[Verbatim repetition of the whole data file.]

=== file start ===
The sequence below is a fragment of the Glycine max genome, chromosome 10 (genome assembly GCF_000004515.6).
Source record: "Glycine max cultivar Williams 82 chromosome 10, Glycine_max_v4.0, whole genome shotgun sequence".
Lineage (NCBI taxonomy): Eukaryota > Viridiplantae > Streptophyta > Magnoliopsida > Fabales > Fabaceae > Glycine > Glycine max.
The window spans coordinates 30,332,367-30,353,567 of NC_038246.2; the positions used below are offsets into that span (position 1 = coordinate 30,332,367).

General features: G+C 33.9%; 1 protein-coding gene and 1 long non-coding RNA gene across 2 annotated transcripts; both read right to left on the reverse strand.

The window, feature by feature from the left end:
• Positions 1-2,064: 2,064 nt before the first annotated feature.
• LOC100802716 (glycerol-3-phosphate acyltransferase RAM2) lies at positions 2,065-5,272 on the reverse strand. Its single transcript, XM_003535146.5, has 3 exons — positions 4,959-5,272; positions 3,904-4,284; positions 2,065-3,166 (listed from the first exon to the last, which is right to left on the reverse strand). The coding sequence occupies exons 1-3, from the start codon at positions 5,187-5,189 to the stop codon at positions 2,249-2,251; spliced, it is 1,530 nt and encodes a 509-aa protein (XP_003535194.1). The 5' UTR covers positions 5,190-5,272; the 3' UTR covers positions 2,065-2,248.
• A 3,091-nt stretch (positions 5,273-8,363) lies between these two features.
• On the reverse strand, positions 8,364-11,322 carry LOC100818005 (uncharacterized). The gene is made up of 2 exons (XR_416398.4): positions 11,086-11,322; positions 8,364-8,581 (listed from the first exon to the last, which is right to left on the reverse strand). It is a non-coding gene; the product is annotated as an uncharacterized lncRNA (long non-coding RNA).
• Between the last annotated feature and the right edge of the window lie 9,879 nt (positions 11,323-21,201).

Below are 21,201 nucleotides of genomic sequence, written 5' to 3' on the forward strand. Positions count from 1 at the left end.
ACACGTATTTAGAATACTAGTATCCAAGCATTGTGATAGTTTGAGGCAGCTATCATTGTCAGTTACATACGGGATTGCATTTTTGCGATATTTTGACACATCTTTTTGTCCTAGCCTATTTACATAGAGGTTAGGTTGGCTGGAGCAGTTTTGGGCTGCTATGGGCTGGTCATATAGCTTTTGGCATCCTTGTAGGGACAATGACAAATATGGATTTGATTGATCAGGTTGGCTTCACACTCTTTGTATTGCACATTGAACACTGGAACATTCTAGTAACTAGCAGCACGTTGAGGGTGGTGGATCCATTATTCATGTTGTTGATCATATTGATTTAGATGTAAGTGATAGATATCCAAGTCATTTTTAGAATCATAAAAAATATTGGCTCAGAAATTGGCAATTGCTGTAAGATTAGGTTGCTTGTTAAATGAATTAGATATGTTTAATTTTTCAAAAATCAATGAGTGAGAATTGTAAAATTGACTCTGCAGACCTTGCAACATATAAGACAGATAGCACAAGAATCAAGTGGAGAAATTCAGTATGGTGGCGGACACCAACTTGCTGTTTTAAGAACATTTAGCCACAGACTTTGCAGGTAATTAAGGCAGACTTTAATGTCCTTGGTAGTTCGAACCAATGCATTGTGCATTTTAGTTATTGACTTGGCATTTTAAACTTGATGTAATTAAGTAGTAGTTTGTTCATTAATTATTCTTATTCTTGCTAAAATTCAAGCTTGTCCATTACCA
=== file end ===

The sequence below is a fragment of the Glycine max genome, chromosome 10 (genome assembly GCF_000004515.6).
Source record: "Glycine max cultivar Williams 82 chromosome 10, Glycine_max_v4.0, whole genome shotgun sequence".
Lineage (NCBI taxonomy): Eukaryota > Viridiplantae > Streptophyta > Magnoliopsida > Fabales > Fabaceae > Glycine > Glycine max.
The window spans coordinates 30,332,367-30,353,567 of NC_038246.2; the positions used below are offsets into that span (position 1 = coordinate 30,332,367).

General features: G+C 33.9%; 1 protein-coding gene and 1 long non-coding RNA gene across 2 annotated transcripts; both read right to left on the reverse strand.

The window, feature by feature from the left end:
• Positions 1-2,064: 2,064 nt before the first annotated feature.
• LOC100802716 (glycerol-3-phosphate acyltransferase RAM2) lies at positions 2,065-5,272 on the reverse strand. Its single transcript, XM_003535146.5, has 3 exons — positions 4,959-5,272; positions 3,904-4,284; positions 2,065-3,166 (listed from the first exon to the last, which is right to left on the reverse strand). The coding sequence occupies exons 1-3, from the start codon at positions 5,187-5,189 to the stop codon at positions 2,249-2,251; spliced, it is 1,530 nt and encodes a 509-aa protein (XP_003535194.1). The 5' UTR covers positions 5,190-5,272; the 3' UTR covers positions 2,065-2,248.
• A 3,091-nt stretch (positions 5,273-8,363) lies between these two features.
• On the reverse strand, positions 8,364-11,322 carry LOC100818005 (uncharacterized). The gene is made up of 2 exons (XR_416398.4): positions 11,086-11,322; positions 8,364-8,581 (listed from the first exon to the last, which is right to left on the reverse strand). It is a non-coding gene; the product is annotated as an uncharacterized lncRNA (long non-coding RNA).
• Between the last annotated feature and the right edge of the window lie 9,879 nt (positions 11,323-21,201).

Below are 21,201 nucleotides of genomic sequence, written 5' to 3' on the forward strand. Positions count from 1 at the left end.
ACACGTATTTAGAATACTAGTATCCAAGCATTGTGATAGTTTGAGGCAGCTATCATTGTCAGTTACATACGGGATTGCATTTTTGCGATATTTTGACACATCTTTTTGTCCTAGCCTATTTACATAGAGGTTAGGTTGGCTGGAGCAGTTTTGGGCTGCTATGGGCTGGTCATATAGCTTTTGGCATCCTTGTAGGGACAATGACAAATATGGATTTGATTGATCAGGTTGGCTTCACACTCTTTGTATTGCACATTGAACACTGGAACATTCTAGTAACTAGCAGCACGTTGAGGGTGGTGGATCCATTATTCATGTTGTTGATCATATTGATTTAGATGTAAGTGATAGATATCCAAGTCATTTTTAGAATCATAAAAAATATTGGCTCAGAAATTGGCAATTGCTGTAAGATTAGGTTGCTTGTTAAATGAATTAGATATGTTTAATTTTTCAAAAATCAATGAGTGAGAATTGTAAAATTGACTCTGCAGACCTTGCAACATATAAGACAGATAGCACAAGAATCAAGTGGAGAAATTCAGTATGGTGGCGGACACCAACTTGCTGTTTTAAGAACATTTAGCCACAGACTTTGCAGGTAATTAAGGCAGACTTTAATGTCCTTGGTAGTTCGAACCAATGCATTGTGCATTTTAGTTATTGACTTGGCATTTTAAACTTGATGTAATTAAGTAGTAGTTTGTTCATTAATTATTCTTATTCTTGCTAAAATTCAAGCTTGTCCATTACCA